CHRONICLE NR. 1
To The Future and Back!
By Christina Lloyd
Meaning and meaning-making are heading into the future with speed in psychological and medical disciplines. A sense of meaning in life and a functional existential meaning-making process have been linked to both mental and physical health in much past research. As a licensed psychotherapist working with young people, my research area focuses on existential aspects of young people’s mental ill-health, with special attention to existential meaning-making, and emotion regulation. In line with this, my doctoral dissertation project (Lloyd, 2018) explored protective and risk factors for existential vulnerability among young women with mental ill-health concerns, in a clinical population.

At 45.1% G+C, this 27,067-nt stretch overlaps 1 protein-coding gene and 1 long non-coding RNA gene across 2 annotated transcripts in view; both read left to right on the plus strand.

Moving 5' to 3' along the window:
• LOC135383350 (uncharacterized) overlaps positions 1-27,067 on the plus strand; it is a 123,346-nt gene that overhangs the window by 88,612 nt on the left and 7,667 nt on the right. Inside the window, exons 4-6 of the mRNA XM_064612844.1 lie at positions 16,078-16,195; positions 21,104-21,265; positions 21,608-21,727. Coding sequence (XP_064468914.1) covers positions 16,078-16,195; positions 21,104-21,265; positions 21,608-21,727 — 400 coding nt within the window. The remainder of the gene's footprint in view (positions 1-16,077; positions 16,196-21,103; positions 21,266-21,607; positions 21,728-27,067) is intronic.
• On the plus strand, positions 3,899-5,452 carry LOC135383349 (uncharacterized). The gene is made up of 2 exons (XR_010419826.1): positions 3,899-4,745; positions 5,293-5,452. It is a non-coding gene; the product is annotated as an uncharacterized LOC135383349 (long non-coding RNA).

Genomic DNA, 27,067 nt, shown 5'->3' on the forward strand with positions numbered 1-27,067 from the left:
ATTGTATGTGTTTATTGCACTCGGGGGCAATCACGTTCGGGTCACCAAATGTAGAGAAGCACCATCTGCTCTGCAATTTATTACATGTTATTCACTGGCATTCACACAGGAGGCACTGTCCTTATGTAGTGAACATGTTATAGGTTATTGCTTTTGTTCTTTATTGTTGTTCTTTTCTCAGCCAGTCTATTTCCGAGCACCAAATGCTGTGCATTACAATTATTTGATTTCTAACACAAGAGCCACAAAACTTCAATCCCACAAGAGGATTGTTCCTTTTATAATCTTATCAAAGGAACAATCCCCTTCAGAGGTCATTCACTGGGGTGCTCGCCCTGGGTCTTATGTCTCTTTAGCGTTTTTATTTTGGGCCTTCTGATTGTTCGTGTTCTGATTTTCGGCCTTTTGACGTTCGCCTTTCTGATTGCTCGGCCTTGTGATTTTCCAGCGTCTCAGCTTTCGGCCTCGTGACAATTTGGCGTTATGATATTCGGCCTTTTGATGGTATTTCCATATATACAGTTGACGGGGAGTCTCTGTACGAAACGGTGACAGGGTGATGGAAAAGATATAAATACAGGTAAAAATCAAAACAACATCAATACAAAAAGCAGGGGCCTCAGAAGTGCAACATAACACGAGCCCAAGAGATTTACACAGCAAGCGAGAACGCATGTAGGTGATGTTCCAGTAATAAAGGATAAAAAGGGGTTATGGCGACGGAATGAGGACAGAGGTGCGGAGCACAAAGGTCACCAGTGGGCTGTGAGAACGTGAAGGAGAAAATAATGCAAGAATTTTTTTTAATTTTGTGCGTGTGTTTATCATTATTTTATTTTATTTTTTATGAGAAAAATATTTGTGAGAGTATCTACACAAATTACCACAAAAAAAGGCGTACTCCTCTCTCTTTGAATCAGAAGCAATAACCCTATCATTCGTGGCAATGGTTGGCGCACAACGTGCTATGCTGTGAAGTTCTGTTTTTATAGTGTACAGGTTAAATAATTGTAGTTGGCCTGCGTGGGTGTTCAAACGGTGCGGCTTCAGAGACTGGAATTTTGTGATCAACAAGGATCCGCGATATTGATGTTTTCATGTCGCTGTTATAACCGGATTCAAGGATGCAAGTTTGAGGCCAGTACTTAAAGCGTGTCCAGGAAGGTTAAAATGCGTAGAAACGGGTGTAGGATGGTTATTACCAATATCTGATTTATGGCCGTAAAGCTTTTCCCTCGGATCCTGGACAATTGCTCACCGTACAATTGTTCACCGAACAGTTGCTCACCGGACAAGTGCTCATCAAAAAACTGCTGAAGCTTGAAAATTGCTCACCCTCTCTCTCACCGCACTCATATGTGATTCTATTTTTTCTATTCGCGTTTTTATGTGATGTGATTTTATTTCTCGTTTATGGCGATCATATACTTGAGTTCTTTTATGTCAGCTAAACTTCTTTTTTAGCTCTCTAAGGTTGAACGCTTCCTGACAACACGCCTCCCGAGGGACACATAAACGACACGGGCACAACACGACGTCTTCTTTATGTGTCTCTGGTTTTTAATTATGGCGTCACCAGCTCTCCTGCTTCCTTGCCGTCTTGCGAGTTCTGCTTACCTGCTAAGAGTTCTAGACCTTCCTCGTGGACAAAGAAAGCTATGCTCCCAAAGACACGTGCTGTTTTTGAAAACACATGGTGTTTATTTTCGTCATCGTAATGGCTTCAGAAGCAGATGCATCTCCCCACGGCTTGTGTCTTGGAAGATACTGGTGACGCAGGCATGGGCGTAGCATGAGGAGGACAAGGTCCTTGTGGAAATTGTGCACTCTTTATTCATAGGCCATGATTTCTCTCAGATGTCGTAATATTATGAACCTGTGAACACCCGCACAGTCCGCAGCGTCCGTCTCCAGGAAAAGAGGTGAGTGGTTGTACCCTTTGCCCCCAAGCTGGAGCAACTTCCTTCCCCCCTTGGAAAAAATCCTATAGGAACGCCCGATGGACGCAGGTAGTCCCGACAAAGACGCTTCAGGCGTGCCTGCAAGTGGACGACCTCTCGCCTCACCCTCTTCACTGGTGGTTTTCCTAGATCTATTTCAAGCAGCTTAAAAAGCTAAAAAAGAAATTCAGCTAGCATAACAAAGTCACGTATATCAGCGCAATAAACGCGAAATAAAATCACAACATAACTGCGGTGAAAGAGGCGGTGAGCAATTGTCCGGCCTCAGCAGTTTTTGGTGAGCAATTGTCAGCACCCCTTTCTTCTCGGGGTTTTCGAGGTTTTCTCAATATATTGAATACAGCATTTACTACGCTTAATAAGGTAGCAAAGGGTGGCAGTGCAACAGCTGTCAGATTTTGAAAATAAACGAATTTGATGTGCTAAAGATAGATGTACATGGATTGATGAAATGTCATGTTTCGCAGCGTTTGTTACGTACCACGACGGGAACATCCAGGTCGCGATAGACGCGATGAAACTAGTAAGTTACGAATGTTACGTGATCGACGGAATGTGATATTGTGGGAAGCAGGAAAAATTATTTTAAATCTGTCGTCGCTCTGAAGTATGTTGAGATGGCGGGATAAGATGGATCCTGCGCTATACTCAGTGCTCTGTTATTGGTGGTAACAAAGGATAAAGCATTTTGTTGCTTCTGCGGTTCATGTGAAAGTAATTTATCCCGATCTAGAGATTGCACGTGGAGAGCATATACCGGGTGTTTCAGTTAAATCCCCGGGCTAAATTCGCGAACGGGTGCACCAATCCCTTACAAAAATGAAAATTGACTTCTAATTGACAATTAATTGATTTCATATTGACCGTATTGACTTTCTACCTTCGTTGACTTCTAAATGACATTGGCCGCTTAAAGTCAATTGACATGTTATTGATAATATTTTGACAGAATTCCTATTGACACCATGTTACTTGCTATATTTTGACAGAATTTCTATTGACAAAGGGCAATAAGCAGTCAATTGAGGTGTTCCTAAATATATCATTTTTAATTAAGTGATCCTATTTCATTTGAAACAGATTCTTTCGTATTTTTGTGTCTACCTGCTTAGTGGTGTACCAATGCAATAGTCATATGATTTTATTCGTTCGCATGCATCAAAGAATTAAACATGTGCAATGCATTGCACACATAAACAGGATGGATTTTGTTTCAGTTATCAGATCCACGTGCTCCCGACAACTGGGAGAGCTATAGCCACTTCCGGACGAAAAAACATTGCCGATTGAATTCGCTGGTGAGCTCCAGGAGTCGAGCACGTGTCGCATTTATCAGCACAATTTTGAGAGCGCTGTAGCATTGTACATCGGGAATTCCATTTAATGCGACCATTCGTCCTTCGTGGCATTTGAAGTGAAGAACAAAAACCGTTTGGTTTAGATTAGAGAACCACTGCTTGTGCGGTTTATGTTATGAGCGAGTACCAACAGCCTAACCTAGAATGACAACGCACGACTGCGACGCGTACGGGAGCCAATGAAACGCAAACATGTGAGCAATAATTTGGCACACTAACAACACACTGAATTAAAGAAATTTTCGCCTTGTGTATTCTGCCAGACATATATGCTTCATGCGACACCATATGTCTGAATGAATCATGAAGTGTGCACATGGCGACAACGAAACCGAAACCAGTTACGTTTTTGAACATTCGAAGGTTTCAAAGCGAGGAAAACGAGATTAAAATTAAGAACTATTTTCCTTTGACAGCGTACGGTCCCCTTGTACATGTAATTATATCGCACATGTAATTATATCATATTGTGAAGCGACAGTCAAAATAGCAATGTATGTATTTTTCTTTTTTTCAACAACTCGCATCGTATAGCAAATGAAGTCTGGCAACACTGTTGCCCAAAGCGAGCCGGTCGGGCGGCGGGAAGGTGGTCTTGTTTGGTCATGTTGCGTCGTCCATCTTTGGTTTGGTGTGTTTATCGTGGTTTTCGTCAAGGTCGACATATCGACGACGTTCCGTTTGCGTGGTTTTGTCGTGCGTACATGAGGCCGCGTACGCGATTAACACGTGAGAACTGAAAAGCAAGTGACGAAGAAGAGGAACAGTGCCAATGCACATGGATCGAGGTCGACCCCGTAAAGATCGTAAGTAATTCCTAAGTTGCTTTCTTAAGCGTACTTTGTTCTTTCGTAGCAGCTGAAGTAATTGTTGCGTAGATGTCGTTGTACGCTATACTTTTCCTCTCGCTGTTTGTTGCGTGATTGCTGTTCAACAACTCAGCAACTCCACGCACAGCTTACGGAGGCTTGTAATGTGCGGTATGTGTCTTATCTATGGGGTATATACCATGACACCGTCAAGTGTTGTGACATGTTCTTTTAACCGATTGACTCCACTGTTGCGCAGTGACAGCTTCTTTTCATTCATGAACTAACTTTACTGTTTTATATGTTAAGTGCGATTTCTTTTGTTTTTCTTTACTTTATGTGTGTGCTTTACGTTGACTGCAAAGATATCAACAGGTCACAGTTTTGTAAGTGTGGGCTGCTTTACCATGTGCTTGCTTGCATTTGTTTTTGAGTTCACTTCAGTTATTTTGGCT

Professor Wong in Toronto, Canada, has dedicated his life’s work and research to much the same field as I, though, building on logotherapy, and existential and positive psychology, where I build on contemporary relational psychoanalysis and the Scandinavian model of existential meaning-making. I quoted Wong’s work in my papers, and he also developed an interest in my research, and invited me to his summer school in 2019 to present my findings. Scholars from around the world, attended the summer school, titled: Transforming Trauma to Resilience through Meaning Therapy hosted by The International Network on Personal Meaning and The Meaning-Centered Counseling Institute. Many of the scholars taking part were practising psychologists and existential psychotherapists as well as researchers working in a variety of contexts. Several of those, including Professor Wong and his wife Dr Wong, work, in Canada, China and other countries, with young Chinese people suffering from mental ill-health problems. Problems often related to the former one-child policy and an early separation from parents, due to placement in boarding schools at an early age. Eating disorders and concerns related to meaning and crisis of meaning in particular were described to be present among this socio-culturally related group of young people. To meet the needs of this young patient group, facetime or internet-supported communication is often used for meaning-centered counseling and therapy. Professor Wong’s Meaning Therapy, is an integrative, positive existential approach to counseling and psychotherapy. In his teachings, Professor Wong emphasizes that Meaning Therapy focuses on the positive psychology of making life worth living in spite of the suffering and limitations, which are a part of all of our lives, and though that turning vulnerabilities to resilience and well-being.